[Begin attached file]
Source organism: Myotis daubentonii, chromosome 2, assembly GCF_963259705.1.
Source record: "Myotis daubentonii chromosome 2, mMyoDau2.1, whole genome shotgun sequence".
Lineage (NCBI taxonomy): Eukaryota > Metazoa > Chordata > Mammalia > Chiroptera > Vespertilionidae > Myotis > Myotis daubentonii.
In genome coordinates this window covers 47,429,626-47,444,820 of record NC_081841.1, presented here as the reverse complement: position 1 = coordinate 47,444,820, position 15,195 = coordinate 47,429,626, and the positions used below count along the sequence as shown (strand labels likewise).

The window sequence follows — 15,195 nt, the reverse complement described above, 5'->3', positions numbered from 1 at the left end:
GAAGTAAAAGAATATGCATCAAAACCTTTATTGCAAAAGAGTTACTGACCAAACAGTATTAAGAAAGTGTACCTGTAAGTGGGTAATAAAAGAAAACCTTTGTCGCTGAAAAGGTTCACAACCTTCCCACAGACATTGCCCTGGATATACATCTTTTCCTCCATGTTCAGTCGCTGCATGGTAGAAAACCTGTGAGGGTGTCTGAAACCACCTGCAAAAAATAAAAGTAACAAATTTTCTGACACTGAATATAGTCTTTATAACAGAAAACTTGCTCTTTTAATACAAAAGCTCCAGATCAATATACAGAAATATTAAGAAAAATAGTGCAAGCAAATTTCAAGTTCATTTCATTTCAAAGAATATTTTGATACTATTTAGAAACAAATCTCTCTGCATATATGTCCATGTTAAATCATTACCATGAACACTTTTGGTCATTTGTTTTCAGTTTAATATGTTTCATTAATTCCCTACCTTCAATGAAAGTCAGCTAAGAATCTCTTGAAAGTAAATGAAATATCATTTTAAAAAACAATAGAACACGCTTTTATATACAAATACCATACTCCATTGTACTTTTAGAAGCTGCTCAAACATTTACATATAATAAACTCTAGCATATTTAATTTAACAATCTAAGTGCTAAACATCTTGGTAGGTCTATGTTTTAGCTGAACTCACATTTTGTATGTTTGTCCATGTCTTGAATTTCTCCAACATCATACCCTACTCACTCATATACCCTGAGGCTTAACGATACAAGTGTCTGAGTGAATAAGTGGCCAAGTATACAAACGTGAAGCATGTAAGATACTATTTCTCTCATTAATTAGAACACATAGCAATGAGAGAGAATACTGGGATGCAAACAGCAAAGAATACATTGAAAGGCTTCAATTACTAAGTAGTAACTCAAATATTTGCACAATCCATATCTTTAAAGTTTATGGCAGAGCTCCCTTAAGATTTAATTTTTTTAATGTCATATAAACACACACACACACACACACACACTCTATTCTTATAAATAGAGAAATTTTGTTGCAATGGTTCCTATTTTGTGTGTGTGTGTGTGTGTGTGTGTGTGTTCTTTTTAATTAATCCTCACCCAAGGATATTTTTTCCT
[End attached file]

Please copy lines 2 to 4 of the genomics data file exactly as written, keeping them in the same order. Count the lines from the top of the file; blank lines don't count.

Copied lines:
Source record: "Myotis daubentonii chromosome 2, mMyoDau2.1, whole genome shotgun sequence".
Lineage (NCBI taxonomy): Eukaryota > Metazoa > Chordata > Mammalia > Chiroptera > Vespertilionidae > Myotis > Myotis daubentonii.
In genome coordinates this window covers 47,429,626-47,444,820 of record NC_081841.1, presented here as the reverse complement: position 1 = coordinate 47,444,820, position 15,195 = coordinate 47,429,626, and the positions used below count along the sequence as shown (strand labels likewise).